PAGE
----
SANAA, Yemen—Yemeni medics said on Monday they pulled dozens of bodies from the rubble of a Houthi rebel-run detention center that was hit a day earlier by Saudi-led coalition airstrikes, killing over 100 people and wounding dozens.
It was the deadliest such attack so far this year in a stalemated four-year war that’s claimed tens of thousands of lives, thrust millions to the brink of famine, and spawned one of the world’s worst humanitarian crises.
The Saudi-led coalition, which has fought the Iran-backed Houthis since 2015, has faced international criticism for airstrikes that have hit schools, hospitals and wedding parties, killing thousands of civilians.
By the early afternoon, 86 bodies had been pulled from the ruins of a building complex in southwestern Dhamar province, originally a college but converted by the Houthi rebels to a detention center, Yemen’s Red Crescent said.
There were around 170 detainees at the facility when the airstrikes hit on Sunday. The International Committee for the Red Cross said 40 wounded were being treated for injuries while the rest were presumed dead, and that it would likely take days to recover all the bodies. The facility was part of the local community college before the Houthis turned it into a detention center, one of dozens in areas under their control.
The Houthis said the detainees were captured forces loyal to Yemen’s internationally recognized government, and that both the Red Cross and the coalition knew detainees were being held there.
The Red Cross, which inspects detention centers as part of its global mission, said Sunday it had previously visited detainees at the site.
Col. Turki al-Maliki, a spokesman for the Saudi-led coalition, said in a televised press conference Monday it had bombed a “legitimate military target,” and blamed the Houthis for using the former college as a detention center for Yemenis who were forcibly disappeared.
He said the Red Cross never told the coalition that there were detainees at the site, which he said was not on a U.N.-coordinated no-strike list. The U.N. provides the coalition with coordinates for locations such as hospitals, schools, and official prisons to ensure they are not hit by airstrikes.
“The only known prison (in the area) is located 10 kilometers (6 miles) north of the targeted site,” he said.
Former detainee Mansour al-Zelai told The Associated Press that the Houthis were repairing weapons in and close to the detention center. Several other detainees said the same via posts to social media, and said the center had come under a series of airstrikes before.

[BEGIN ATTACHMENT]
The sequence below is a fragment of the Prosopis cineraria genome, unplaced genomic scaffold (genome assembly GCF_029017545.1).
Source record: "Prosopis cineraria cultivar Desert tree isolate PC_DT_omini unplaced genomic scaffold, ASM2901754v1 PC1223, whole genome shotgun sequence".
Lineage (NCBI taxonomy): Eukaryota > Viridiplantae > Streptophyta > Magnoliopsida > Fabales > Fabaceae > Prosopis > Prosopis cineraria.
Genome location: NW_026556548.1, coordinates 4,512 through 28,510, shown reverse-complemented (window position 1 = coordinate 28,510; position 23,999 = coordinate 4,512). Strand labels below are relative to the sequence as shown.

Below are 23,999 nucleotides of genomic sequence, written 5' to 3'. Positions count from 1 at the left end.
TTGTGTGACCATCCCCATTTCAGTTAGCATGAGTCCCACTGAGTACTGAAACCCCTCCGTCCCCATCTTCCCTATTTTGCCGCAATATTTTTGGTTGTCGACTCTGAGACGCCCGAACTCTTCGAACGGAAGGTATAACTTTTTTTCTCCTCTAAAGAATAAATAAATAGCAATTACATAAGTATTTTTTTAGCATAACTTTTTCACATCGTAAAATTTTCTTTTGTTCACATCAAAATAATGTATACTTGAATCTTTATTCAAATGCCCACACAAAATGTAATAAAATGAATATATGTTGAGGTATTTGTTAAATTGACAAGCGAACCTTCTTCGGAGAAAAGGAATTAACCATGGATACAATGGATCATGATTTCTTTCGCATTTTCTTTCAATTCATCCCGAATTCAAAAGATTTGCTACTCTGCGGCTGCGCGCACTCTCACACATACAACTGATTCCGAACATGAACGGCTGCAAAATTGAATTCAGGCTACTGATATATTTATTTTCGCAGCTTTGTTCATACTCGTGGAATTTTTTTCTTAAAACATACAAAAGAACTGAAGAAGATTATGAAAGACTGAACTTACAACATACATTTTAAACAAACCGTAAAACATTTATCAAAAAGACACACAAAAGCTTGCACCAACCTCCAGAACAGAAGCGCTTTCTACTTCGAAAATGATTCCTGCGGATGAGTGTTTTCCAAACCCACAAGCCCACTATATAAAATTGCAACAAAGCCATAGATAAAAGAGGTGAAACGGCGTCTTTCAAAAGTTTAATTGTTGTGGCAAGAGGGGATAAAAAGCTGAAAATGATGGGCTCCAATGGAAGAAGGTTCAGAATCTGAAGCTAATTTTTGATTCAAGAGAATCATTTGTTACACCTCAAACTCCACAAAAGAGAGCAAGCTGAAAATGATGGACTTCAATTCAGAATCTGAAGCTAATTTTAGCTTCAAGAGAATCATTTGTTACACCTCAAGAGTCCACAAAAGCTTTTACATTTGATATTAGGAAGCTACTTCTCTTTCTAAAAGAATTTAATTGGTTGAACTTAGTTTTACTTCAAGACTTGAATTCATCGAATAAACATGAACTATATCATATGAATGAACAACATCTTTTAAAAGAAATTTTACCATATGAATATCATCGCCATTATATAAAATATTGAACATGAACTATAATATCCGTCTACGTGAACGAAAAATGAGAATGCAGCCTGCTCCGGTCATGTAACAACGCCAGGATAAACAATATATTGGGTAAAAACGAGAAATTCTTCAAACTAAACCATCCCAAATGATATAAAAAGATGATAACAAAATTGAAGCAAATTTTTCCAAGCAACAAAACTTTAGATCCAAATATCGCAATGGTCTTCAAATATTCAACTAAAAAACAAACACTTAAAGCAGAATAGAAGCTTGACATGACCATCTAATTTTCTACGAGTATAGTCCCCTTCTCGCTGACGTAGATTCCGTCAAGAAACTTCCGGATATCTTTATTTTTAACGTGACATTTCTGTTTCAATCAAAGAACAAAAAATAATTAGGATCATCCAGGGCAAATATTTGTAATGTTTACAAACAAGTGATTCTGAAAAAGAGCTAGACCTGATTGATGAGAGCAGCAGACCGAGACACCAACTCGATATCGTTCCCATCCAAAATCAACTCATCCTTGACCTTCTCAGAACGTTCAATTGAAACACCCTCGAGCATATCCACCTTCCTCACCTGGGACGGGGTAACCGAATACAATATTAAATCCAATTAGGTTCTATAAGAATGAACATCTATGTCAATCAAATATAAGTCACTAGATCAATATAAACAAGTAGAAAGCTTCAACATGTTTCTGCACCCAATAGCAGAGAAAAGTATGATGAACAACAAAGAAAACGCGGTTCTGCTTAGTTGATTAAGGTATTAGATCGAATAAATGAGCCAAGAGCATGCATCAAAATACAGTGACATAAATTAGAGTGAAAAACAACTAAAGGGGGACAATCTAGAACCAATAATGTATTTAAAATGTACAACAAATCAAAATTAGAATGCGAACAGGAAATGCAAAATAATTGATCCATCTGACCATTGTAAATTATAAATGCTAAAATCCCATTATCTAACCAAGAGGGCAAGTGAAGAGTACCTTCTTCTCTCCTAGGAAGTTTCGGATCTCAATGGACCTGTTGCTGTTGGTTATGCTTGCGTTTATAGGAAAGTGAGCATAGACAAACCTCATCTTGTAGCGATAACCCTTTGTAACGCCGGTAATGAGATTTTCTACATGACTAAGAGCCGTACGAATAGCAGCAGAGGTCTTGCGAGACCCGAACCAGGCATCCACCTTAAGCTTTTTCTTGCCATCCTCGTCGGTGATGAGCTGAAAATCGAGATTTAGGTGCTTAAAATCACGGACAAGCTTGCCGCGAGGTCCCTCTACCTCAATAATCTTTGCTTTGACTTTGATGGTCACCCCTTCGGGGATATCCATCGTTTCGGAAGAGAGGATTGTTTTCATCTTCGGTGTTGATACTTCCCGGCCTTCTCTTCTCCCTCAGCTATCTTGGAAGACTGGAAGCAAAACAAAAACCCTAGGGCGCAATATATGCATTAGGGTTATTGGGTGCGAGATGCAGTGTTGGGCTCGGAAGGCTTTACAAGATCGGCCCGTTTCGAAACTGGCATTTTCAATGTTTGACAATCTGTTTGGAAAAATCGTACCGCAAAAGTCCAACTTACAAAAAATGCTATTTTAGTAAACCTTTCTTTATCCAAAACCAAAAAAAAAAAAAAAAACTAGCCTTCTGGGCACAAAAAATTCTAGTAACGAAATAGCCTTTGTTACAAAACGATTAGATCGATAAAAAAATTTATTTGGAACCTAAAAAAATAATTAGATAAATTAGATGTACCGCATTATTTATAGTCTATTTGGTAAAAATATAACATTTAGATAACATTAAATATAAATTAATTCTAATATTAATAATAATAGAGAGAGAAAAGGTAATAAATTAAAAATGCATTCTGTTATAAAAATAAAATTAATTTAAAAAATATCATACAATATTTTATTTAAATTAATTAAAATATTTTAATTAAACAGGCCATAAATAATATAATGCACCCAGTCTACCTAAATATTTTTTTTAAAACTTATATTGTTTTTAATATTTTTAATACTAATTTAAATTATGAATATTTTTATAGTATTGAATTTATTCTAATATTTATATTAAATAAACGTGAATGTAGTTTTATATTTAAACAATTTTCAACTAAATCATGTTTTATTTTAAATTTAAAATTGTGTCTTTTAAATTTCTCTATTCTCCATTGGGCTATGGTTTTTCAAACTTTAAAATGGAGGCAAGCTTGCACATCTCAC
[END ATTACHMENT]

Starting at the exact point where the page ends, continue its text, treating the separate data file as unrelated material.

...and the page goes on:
Rights groups have also previously documented that the Houthis use civilian detainees as human shields by placing them in detention centers next to army barracks, under constant threat of airstrikes.
Local residents said the center also held their imprisoned family members, arrested for being critical of the Houthis.
The Abductees’ Mothers Union, an association of female relatives of detainees jailed by the Houthis, said “dozens of abductees and people who were disappeared by force” elsewhere in Yemen had been brought to the center from other areas under rebel control.
The mothers’ group said some detainees had died from torture in the center and called for an international investigation into Sunday’s airstrikes and abuses against the detainees.
The Yemen U.N. Office of the High Commissioner for Human Rights confirmed Sunday that 52 detainees were among the dead.
Bashir al-Dawrani, a spokesman for Yemen’s Red Crescent in Dhamar, said the wounded had been taken to various hospitals in Dhamar and the capital, Sanaa. Dhamar is located around 100 kilometers (62 miles) south of Sanaa.
Elsewhere in Yemen, security officials said clashes flared up in the oil-rich province of Shabwa between forces loyal to the internationally recognized government of President Abed Rabbo Mansour Hadi and southern separatists backed by the United Arab Emirates.
The fighting between the two sides—a subplot within a broader narrative in which they are ostensibly allies in the Saudi-led coalition—has added another layer to the complex civil war in the Arab world’s most impoverished country.
The officials, who spoke on condition of anonymity because they were not authorized to brief the media, said government forces had blocked the southern separatists from taking control of the town of Azzan, a former stronghold for al-Qaida’s Yemeni branch.
However, Hani Bin Braik, the deputy head of the secessionist leadership council, said its forces had captured the town.
The differing accounts could not immediately be reconciled.
The past weeks have seen heavy fighting in Yemen’s south between Saudi-backed and Emirati-backed forces.
By Ahemd Al-Haj and Samy Magdy